Edited 3/15/23 to include late Commissioner Ella B. Scarborough.

The County has a long history of trailblazing women whose leadership, strength, courage, and achievements help shape our organization. In celebration of Women’s History Month, we’re recognizing some of the women who have made those invaluable contributions.

Thereasea Clark Elder joined the County in 1962 as the first Black nurse to integrate the public health nursing system. In addition to her career as a public health nurse, Elder provided health consultation and volunteered for organizations including Hospice, Energy Committed to Offenders, American Red Cross, Cancer Prevention Coalition and the League of Women Voters. The Public Health Department established the Thereasea Elder Community Health Leadership Academy, under the Village HeartBEAT program. It provides health-related resources and training to black churchgoers. Elder retired from Mecklenburg County in 1989. She died in 2021 at the age of 93.

Sources: the Mecklenburg County website and WCNC.

Leadership in Public Health

Madie Maddox applied to work with Public Health in 1956. But she was only hired when another Black nurse left. After coming to work for the County, Smith became the County’s first certified child health specialist. She eventually became Public Health’s first Black supervisor. In 2022, Public Health partnered with local organizations to launch the Madie Maddox Smith Women’s Health Equity Institute. It aims to provide inclusive opportunities for women’s health (mind, body, spirit and emotional well-being) and promote women’s empowerment over their own health and well-being.

Sources: TuesdayForumCharlotte.org and Pride Magazine

The First

Elisabeth G. Hair was the first woman to serve on the Mecklenburg Board of County Commissioners (1972) and as Board Chair (1979). She was also the first woman to chair the Board of Elections. She founded the Mecklenburg County Democratic Women’s Club and the Charlotte Women’s Political Caucus. An advocate for women and children, Hair championed the creation of a battered women’s shelter and a stand-alone County Mental Health Center. In honor of her support for the Clean Air Coalition and the environment, the County and Partners for Parks named a section of Little Sugar Creek Greenway, the Liz Hair Nature Trail.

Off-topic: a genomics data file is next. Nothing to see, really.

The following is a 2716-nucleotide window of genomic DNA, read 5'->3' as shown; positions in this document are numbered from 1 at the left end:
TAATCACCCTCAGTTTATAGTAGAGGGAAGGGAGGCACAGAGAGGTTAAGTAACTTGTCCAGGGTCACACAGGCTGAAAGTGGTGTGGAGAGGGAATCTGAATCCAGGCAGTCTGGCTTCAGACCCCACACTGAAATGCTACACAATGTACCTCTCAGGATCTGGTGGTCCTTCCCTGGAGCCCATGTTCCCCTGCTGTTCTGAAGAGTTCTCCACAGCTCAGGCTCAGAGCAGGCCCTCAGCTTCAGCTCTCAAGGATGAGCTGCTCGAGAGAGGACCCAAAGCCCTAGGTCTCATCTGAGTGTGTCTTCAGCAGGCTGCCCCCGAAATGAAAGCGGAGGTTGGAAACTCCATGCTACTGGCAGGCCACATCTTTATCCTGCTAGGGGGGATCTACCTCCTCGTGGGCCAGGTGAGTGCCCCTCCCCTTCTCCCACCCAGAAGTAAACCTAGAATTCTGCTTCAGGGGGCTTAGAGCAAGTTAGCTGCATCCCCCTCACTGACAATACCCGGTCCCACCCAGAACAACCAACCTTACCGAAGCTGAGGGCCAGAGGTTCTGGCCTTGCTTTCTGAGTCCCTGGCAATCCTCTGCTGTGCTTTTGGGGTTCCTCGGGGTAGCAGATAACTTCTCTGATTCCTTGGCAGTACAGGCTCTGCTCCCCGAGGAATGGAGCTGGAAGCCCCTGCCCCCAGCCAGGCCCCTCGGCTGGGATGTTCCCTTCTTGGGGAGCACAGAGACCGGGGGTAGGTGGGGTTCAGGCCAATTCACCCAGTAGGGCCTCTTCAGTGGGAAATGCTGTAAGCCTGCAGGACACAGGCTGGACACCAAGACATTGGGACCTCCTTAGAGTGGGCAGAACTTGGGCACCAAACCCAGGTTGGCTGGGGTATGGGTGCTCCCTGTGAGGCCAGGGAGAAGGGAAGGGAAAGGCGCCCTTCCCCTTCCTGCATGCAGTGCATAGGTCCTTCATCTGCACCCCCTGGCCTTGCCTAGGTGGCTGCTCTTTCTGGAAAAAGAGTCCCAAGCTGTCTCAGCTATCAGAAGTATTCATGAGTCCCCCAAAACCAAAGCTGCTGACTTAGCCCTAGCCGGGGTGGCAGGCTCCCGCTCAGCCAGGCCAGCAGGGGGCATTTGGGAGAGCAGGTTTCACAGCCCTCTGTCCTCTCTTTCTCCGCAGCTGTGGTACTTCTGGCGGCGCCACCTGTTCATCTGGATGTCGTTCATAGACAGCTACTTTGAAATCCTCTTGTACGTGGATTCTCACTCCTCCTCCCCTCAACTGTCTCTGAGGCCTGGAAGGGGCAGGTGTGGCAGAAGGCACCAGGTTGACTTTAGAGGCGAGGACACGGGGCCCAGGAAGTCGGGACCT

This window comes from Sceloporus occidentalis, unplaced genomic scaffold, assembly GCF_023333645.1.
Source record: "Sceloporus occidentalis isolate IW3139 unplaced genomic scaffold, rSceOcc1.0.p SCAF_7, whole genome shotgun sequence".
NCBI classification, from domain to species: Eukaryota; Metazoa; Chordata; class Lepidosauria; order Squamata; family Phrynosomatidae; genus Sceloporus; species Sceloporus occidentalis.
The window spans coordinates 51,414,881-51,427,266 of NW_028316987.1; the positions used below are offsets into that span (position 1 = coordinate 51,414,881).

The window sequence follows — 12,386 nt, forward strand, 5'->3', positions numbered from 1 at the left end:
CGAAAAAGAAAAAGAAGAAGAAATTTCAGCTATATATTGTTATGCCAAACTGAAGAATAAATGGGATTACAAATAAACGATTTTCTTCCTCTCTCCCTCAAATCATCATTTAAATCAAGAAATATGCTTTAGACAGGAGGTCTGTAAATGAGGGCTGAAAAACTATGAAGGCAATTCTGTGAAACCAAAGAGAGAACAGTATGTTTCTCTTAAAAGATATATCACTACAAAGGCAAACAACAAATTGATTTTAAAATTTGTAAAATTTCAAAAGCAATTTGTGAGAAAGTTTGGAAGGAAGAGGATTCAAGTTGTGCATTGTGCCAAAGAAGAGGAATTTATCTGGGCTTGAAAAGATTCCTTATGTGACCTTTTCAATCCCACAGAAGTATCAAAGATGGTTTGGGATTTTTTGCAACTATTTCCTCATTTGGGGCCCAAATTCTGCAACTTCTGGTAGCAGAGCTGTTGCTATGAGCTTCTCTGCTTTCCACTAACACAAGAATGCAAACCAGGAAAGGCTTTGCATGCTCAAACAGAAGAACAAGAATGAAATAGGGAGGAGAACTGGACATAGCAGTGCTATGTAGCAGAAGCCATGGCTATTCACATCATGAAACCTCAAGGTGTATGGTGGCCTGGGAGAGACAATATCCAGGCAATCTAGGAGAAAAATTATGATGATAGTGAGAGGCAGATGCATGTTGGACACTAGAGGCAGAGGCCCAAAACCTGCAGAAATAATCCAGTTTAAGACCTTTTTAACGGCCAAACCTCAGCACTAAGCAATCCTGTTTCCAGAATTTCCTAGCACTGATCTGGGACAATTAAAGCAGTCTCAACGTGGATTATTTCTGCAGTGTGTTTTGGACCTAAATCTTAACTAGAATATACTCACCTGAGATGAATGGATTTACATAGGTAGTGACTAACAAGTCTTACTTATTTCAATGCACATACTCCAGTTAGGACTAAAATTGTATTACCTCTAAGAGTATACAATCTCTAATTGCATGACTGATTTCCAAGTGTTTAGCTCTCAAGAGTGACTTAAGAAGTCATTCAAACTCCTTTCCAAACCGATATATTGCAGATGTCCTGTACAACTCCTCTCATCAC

Sources: Hair’s Obituary, WFAE and The Charlotte Observer

Leadership on the Beat

When Felicia McAdoo retired as Chief Deputy Sheriff in 2016, she was the highest ranking female officer in the Sheriff’s Office. A 30-year veteran, she began her career in 1986 as a security officer. She served in every level of supervision- Sergeant, Lieutenant, Captain, Major, and Detention Commander until her selection to Chief Deputy in 2008. McAdoo’s work extended beyond her various roles in the Sheriff’s Office. She served as a mentor for the County’s Leadership Education and Development program and the National Association of Black Public Administrators. She was also a member of the Charlotte-Mecklenburg Opportunity Task Force. Her honors include 2012 Mecklenburg County Employee of the Year, the Distinguished Service Award from the NAACP, the Order of the Long Leaf Pine and the Order of the Hornet.